Allah: Guard my testicles against the boot of the infidel
(01-01-2016, 10:29 PM)AlfonsoX Wrote: Santa is in your family

Cheers bruv

Arthur Streeton is in my country too, well he was

then he died
the end

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Hey here's another thing I did while I still had a job roflcoptermagodalmaocakes

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Love the colours in the last illustration! Otherwise the left hand is too big and doesn't really look attached to the rest of the arm, I might suggest looking into hands and feet a bit more? Your sketchbook is amazing tho, nice job man q-q
cheers broski

A not too long ish study I did of one of my favorite digital paintings like ever, by Xiaoyu Wang,

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original here
A couple from today

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Amazeball sb, where's your frequent posting at?! Don't give up!

I'd love to have a breakdown process of one of your amazing gifs, that's only because I want to steal the trick and try on my own in the future (whenever I'll be able to do something decent!)

Thanks dude, keep pushing! :)

The gifs, go look at some after effects tutorials and maybe study some league of legends login screens

they're not hard but they're tedious and not very rewarding

here's an update to the wanxiou thing or stuff

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Quick test to convert 2 point to 3 point perspective, Dobsky method

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A continuation of the Study, Never Be slaves, by Xiaoyu Wang.

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I stick to what I said many a day ago...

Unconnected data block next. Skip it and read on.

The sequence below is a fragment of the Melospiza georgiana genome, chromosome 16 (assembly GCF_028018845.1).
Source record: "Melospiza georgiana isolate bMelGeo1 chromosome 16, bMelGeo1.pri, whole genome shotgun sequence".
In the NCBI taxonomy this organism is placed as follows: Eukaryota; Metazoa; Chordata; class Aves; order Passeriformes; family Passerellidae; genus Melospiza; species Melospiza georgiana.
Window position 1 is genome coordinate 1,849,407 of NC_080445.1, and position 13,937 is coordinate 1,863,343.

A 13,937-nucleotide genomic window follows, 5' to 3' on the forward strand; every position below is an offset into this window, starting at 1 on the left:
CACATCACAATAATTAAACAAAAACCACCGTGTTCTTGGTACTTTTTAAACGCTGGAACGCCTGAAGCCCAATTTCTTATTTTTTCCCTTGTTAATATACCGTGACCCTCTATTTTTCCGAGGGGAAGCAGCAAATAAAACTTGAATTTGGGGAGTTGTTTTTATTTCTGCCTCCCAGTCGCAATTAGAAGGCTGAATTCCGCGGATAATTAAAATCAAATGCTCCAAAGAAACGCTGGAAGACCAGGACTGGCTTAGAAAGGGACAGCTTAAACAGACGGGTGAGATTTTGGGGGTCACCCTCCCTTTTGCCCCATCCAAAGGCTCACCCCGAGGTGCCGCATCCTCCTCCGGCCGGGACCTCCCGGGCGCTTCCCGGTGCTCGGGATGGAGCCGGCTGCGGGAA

(09-08-2013, 07:52 PM)smrr Wrote: One of the coolest sketchbooks I'v seen on here... And this is only just the beginning!

Keep it up man

Also, Arthur Streeton <3

ohhh man 3-point constructions?? I've been trying to find info on this for so long! Station point 2? what the hell is that man? how did you find it?  Impressed 

-Also how did you get your hands on Carl Dobsky's massiveblack dvds?
Great sketchbook nothing else to say!

(03-07-2016, 03:07 PM)Berebobe Wrote: ohhh man 3-point constructions?? I've been trying to find info on this for so long! Station point 2? what the hell is that man? how did you find it?  Impressed 

-Also how did you get your hands on Carl Dobsky's massiveblack dvds?

I actually can't find an original source for the method which leads me to believe I might have actually Taken Dobsky's method and extended it out

it kinda makes sense if you know what you're trying to do

basically you take the triangle you used to determine your cone of vision and rotate it 90 degrees clockwise or counter clockwise depending on your preference. The triangle is there to determine the angle of your COV, so effectively you have a stationpoint perpendicular to your vertical line 

Then all you do is you draw a line from the center point (Intersection of the Horizon line and the vertical line) and then draw a line at 90 degrees to that one until it intersects with the vertical line

And voila you've turned your vertical line into a horizon line with two new vanishing points on a vertical axis, and the second vanishing point works as your 3rd

ofc you need to apply a slightly different method to incline planes and such but this is more or less how it works